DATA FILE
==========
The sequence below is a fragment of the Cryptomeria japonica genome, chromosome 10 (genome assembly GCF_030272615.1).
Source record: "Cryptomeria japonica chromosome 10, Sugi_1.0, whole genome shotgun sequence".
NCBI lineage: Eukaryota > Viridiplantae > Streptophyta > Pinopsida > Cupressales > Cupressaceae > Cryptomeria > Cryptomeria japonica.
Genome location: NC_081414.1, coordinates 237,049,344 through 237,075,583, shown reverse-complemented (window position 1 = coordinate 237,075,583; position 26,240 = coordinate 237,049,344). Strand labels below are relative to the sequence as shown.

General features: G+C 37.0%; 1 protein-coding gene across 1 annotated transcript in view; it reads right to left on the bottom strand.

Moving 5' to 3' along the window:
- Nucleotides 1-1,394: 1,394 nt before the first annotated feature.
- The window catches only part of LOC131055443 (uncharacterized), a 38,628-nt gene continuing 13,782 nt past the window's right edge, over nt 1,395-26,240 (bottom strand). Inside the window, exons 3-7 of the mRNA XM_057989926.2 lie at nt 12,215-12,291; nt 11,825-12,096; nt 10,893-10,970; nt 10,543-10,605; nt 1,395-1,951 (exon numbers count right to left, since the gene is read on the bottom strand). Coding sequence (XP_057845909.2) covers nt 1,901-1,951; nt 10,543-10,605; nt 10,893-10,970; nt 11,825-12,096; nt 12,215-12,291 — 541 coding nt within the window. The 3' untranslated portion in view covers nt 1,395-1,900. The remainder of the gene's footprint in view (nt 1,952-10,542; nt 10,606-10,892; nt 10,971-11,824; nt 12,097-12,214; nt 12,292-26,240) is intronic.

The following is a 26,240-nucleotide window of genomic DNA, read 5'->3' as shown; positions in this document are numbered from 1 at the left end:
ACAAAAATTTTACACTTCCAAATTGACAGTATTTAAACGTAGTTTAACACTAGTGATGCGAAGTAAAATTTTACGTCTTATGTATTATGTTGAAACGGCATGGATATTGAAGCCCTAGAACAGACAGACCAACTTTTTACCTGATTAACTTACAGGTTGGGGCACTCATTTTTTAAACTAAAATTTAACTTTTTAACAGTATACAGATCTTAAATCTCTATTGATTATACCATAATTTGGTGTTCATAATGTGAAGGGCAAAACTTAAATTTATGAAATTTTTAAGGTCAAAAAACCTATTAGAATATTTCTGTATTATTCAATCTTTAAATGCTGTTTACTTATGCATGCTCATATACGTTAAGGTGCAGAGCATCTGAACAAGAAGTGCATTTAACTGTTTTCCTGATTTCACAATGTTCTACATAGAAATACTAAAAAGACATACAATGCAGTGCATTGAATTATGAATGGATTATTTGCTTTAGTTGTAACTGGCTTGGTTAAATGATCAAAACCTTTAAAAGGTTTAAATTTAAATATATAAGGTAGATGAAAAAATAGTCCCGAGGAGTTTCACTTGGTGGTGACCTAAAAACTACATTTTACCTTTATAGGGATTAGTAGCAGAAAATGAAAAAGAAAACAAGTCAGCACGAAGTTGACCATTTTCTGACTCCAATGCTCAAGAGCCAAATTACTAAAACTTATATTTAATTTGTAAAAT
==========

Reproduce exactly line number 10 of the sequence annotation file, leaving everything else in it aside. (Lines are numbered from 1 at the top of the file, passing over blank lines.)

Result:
ACAAAAATTTTACACTTCCAAATTGACAGTATTTAAACGTAGTTTAACACTAGTGATGCGAAGTAAAATTTTACGTCTTATGTATTATGTTGAAACGGCATGGATATTGAAGCCCTAGAACAGACAGACCAACTTTTTACCTGATTAACTTACAGGTTGGGGCACTCATTTTTTAAACTAAAATTTAACTTTTTAACAGTATACAGATCTTAAATCTCTATTGATTATACCATAATTTGGTGTTCATAATGTGAAGGGCAAAACTTAAATTTATGAAATTTTTAAGGTCAAAAAACCTATTAGAATATTTCTGTATTATTCAATCTTTAAATGCTGTTTACTTATGCATGCTCATATACGTTAAGGTGCAGAGCATCTGAACAAGAAGTGCATTTAACTGTTTTCCTGATTTCACAATGTTCTACATAGAAATACTAAAAAGACATACAATGCAGTGCATTGAATTATGAATGGATTATTTGCTTTAGTTGTAACTGGCTTGGTTAAATGATCAAAACCTTTAAAAGGTTTAAATTTAAATATATAAGGTAGATGAAAAAATAGTCCCGAGGAGTTTCACTTGGTGGTGACCTAAAAACTACATTTTACCTTTATAGGGATTAGTAGCAGAAAATGAAAAAGAAAACAAGTCAGCACGAAGTTGACCATTTTCTGACTCCAATGCTCAAGAGCCAAATTACTAAAACTTATATTTAATTTGTAAAAT